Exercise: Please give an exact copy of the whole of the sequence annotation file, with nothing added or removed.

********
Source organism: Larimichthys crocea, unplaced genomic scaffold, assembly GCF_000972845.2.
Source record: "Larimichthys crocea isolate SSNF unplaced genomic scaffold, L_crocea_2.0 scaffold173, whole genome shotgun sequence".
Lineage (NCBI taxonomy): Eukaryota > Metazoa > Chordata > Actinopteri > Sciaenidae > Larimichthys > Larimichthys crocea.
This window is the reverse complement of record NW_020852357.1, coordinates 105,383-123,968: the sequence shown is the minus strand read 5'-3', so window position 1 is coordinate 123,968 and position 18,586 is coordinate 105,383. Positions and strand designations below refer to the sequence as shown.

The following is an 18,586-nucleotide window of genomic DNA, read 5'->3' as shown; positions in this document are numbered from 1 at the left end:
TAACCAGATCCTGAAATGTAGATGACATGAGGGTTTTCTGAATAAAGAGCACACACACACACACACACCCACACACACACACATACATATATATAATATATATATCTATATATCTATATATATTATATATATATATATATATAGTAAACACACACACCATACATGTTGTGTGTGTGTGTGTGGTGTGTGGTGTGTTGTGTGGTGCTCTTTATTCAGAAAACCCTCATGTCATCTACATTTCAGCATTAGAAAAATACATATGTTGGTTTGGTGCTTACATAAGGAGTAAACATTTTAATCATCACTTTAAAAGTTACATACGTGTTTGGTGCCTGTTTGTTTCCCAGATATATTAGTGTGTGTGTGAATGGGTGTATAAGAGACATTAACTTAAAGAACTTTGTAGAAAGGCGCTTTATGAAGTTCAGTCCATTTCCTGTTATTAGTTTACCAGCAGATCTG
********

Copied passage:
Source organism: Larimichthys crocea, unplaced genomic scaffold, assembly GCF_000972845.2.
Source record: "Larimichthys crocea isolate SSNF unplaced genomic scaffold, L_crocea_2.0 scaffold173, whole genome shotgun sequence".
Lineage (NCBI taxonomy): Eukaryota > Metazoa > Chordata > Actinopteri > Sciaenidae > Larimichthys > Larimichthys crocea.
This window is the reverse complement of record NW_020852357.1, coordinates 105,383-123,968: the sequence shown is the minus strand read 5'-3', so window position 1 is coordinate 123,968 and position 18,586 is coordinate 105,383. Positions and strand designations below refer to the sequence as shown.

The following is an 18,586-nucleotide window of genomic DNA, read 5'->3' as shown; positions in this document are numbered from 1 at the left end:
TAACCAGATCCTGAAATGTAGATGACATGAGGGTTTTCTGAATAAAGAGCACACACACACACACACACCCACACACACACACATACATATATATAATATATATATCTATATATCTATATATATTATATATATATATATATATAGTAAACACACACACCATACATGTTGTGTGTGTGTGTGTGGTGTGTGGTGTGTTGTGTGGTGCTCTTTATTCAGAAAACCCTCATGTCATCTACATTTCAGCATTAGAAAAATACATATGTTGGTTTGGTGCTTACATAAGGAGTAAACATTTTAATCATCACTTTAAAAGTTACATACGTGTTTGGTGCCTGTTTGTTTCCCAGATATATTAGTGTGTGTGTGAATGGGTGTATAAGAGACATTAACTTAAAGAACTTTGTAGAAAGGCGCTTTATGAAGTTCAGTCCATTTCCTGTTATTAGTTTACCAGCAGATCTG